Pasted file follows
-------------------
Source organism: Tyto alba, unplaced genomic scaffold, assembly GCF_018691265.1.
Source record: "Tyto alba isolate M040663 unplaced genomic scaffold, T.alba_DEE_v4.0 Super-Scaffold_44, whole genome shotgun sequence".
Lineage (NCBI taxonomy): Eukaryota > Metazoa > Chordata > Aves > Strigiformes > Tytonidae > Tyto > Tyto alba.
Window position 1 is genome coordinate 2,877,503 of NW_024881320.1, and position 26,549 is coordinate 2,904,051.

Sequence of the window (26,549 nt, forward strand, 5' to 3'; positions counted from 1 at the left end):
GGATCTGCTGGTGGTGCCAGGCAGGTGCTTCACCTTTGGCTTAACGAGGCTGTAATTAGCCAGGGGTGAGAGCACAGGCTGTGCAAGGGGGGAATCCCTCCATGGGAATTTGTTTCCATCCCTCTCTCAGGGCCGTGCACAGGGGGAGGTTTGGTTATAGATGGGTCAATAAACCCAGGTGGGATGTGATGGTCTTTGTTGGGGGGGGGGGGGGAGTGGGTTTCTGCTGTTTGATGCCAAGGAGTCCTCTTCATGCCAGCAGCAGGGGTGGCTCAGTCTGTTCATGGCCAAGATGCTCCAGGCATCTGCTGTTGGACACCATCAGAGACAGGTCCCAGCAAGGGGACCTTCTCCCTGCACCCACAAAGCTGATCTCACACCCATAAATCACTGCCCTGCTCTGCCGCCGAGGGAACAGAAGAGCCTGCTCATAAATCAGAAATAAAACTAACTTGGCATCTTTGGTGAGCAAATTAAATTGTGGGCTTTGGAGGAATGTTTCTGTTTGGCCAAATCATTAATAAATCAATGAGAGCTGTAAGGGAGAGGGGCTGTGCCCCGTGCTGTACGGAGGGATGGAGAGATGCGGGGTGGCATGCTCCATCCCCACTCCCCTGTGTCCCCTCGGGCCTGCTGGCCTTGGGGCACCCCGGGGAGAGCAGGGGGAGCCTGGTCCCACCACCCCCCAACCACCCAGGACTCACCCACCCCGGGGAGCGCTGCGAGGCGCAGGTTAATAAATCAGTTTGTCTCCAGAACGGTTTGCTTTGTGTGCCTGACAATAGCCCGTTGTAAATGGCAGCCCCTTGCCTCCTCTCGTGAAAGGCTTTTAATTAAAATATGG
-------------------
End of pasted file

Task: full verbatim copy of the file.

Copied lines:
Source organism: Tyto alba, unplaced genomic scaffold, assembly GCF_018691265.1.
Source record: "Tyto alba isolate M040663 unplaced genomic scaffold, T.alba_DEE_v4.0 Super-Scaffold_44, whole genome shotgun sequence".
Lineage (NCBI taxonomy): Eukaryota > Metazoa > Chordata > Aves > Strigiformes > Tytonidae > Tyto > Tyto alba.
Window position 1 is genome coordinate 2,877,503 of NW_024881320.1, and position 26,549 is coordinate 2,904,051.

Sequence of the window (26,549 nt, forward strand, 5' to 3'; positions counted from 1 at the left end):
GGATCTGCTGGTGGTGCCAGGCAGGTGCTTCACCTTTGGCTTAACGAGGCTGTAATTAGCCAGGGGTGAGAGCACAGGCTGTGCAAGGGGGGAATCCCTCCATGGGAATTTGTTTCCATCCCTCTCTCAGGGCCGTGCACAGGGGGAGGTTTGGTTATAGATGGGTCAATAAACCCAGGTGGGATGTGATGGTCTTTGTTGGGGGGGGGGGGGGAGTGGGTTTCTGCTGTTTGATGCCAAGGAGTCCTCTTCATGCCAGCAGCAGGGGTGGCTCAGTCTGTTCATGGCCAAGATGCTCCAGGCATCTGCTGTTGGACACCATCAGAGACAGGTCCCAGCAAGGGGACCTTCTCCCTGCACCCACAAAGCTGATCTCACACCCATAAATCACTGCCCTGCTCTGCCGCCGAGGGAACAGAAGAGCCTGCTCATAAATCAGAAATAAAACTAACTTGGCATCTTTGGTGAGCAAATTAAATTGTGGGCTTTGGAGGAATGTTTCTGTTTGGCCAAATCATTAATAAATCAATGAGAGCTGTAAGGGAGAGGGGCTGTGCCCCGTGCTGTACGGAGGGATGGAGAGATGCGGGGTGGCATGCTCCATCCCCACTCCCCTGTGTCCCCTCGGGCCTGCTGGCCTTGGGGCACCCCGGGGAGAGCAGGGGGAGCCTGGTCCCACCACCCCCCAACCACCCAGGACTCACCCACCCCGGGGAGCGCTGCGAGGCGCAGGTTAATAAATCAGTTTGTCTCCAGAACGGTTTGCTTTGTGTGCCTGACAATAGCCCGTTGTAAATGGCAGCCCCTTGCCTCCTCTCGTGAAAGGCTTTTAATTAAAATATGG